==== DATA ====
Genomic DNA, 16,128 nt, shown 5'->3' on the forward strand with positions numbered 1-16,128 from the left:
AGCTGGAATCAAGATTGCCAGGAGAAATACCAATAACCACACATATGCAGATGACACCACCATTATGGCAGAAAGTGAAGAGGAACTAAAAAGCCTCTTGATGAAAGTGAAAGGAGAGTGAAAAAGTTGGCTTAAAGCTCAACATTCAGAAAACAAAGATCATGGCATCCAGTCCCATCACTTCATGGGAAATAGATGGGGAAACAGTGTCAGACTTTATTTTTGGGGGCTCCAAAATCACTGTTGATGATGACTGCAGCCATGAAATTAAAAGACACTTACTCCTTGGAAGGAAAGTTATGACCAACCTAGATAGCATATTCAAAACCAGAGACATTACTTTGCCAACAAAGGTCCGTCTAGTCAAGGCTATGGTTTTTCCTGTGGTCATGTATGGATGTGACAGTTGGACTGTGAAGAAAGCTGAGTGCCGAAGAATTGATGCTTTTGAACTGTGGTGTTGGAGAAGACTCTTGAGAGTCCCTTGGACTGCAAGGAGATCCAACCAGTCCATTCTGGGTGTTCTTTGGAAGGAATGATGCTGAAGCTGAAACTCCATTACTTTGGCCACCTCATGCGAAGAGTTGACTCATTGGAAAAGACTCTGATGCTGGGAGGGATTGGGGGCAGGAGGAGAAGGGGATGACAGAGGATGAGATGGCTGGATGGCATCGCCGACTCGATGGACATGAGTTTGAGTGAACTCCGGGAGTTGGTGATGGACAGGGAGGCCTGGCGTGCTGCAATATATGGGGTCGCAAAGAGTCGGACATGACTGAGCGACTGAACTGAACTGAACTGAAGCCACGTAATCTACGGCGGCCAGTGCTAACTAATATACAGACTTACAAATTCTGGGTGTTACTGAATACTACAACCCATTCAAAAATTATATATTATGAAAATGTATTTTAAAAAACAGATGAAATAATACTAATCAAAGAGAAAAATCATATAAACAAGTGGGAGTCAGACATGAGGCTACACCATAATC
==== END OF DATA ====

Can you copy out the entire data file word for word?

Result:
Genomic DNA, 16,128 nt, shown 5'->3' on the forward strand with positions numbered 1-16,128 from the left:
AGCTGGAATCAAGATTGCCAGGAGAAATACCAATAACCACACATATGCAGATGACACCACCATTATGGCAGAAAGTGAAGAGGAACTAAAAAGCCTCTTGATGAAAGTGAAAGGAGAGTGAAAAAGTTGGCTTAAAGCTCAACATTCAGAAAACAAAGATCATGGCATCCAGTCCCATCACTTCATGGGAAATAGATGGGGAAACAGTGTCAGACTTTATTTTTGGGGGCTCCAAAATCACTGTTGATGATGACTGCAGCCATGAAATTAAAAGACACTTACTCCTTGGAAGGAAAGTTATGACCAACCTAGATAGCATATTCAAAACCAGAGACATTACTTTGCCAACAAAGGTCCGTCTAGTCAAGGCTATGGTTTTTCCTGTGGTCATGTATGGATGTGACAGTTGGACTGTGAAGAAAGCTGAGTGCCGAAGAATTGATGCTTTTGAACTGTGGTGTTGGAGAAGACTCTTGAGAGTCCCTTGGACTGCAAGGAGATCCAACCAGTCCATTCTGGGTGTTCTTTGGAAGGAATGATGCTGAAGCTGAAACTCCATTACTTTGGCCACCTCATGCGAAGAGTTGACTCATTGGAAAAGACTCTGATGCTGGGAGGGATTGGGGGCAGGAGGAGAAGGGGATGACAGAGGATGAGATGGCTGGATGGCATCGCCGACTCGATGGACATGAGTTTGAGTGAACTCCGGGAGTTGGTGATGGACAGGGAGGCCTGGCGTGCTGCAATATATGGGGTCGCAAAGAGTCGGACATGACTGAGCGACTGAACTGAACTGAACTGAAGCCACGTAATCTACGGCGGCCAGTGCTAACTAATATACAGACTTACAAATTCTGGGTGTTACTGAATACTACAACCCATTCAAAAATTATATATTATGAAAATGTATTTTAAAAAACAGATGAAATAATACTAATCAAAGAGAAAAATCATATAAACAAGTGGGAGTCAGACATGAGGCTACACCATAATC